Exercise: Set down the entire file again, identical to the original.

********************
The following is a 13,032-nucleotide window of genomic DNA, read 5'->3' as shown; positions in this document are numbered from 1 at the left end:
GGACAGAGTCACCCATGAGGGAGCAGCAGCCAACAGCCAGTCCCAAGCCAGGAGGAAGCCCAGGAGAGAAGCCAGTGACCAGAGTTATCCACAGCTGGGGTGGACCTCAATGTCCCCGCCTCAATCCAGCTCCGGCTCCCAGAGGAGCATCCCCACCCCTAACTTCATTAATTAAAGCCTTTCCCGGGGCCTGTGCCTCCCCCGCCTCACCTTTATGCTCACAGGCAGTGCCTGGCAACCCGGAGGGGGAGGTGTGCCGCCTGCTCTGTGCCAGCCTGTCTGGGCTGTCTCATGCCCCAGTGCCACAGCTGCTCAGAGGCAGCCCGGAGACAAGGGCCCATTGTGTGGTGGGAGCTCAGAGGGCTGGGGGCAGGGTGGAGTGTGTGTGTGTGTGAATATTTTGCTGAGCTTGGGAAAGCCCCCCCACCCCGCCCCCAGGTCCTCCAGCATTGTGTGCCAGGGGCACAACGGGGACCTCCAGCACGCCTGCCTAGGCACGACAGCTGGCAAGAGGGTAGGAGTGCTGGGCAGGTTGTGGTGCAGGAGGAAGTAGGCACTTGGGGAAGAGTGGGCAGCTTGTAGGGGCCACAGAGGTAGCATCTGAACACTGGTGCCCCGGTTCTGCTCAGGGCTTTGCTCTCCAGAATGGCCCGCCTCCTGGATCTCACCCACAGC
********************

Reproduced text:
The following is a 13,032-nucleotide window of genomic DNA, read 5'->3' as shown; positions in this document are numbered from 1 at the left end:
GGACAGAGTCACCCATGAGGGAGCAGCAGCCAACAGCCAGTCCCAAGCCAGGAGGAAGCCCAGGAGAGAAGCCAGTGACCAGAGTTATCCACAGCTGGGGTGGACCTCAATGTCCCCGCCTCAATCCAGCTCCGGCTCCCAGAGGAGCATCCCCACCCCTAACTTCATTAATTAAAGCCTTTCCCGGGGCCTGTGCCTCCCCCGCCTCACCTTTATGCTCACAGGCAGTGCCTGGCAACCCGGAGGGGGAGGTGTGCCGCCTGCTCTGTGCCAGCCTGTCTGGGCTGTCTCATGCCCCAGTGCCACAGCTGCTCAGAGGCAGCCCGGAGACAAGGGCCCATTGTGTGGTGGGAGCTCAGAGGGCTGGGGGCAGGGTGGAGTGTGTGTGTGTGTGAATATTTTGCTGAGCTTGGGAAAGCCCCCCCACCCCGCCCCCAGGTCCTCCAGCATTGTGTGCCAGGGGCACAACGGGGACCTCCAGCACGCCTGCCTAGGCACGACAGCTGGCAAGAGGGTAGGAGTGCTGGGCAGGTTGTGGTGCAGGAGGAAGTAGGCACTTGGGGAAGAGTGGGCAGCTTGTAGGGGCCACAGAGGTAGCATCTGAACACTGGTGCCCCGGTTCTGCTCAGGGCTTTGCTCTCCAGAATGGCCCGCCTCCTGGATCTCACCCACAGC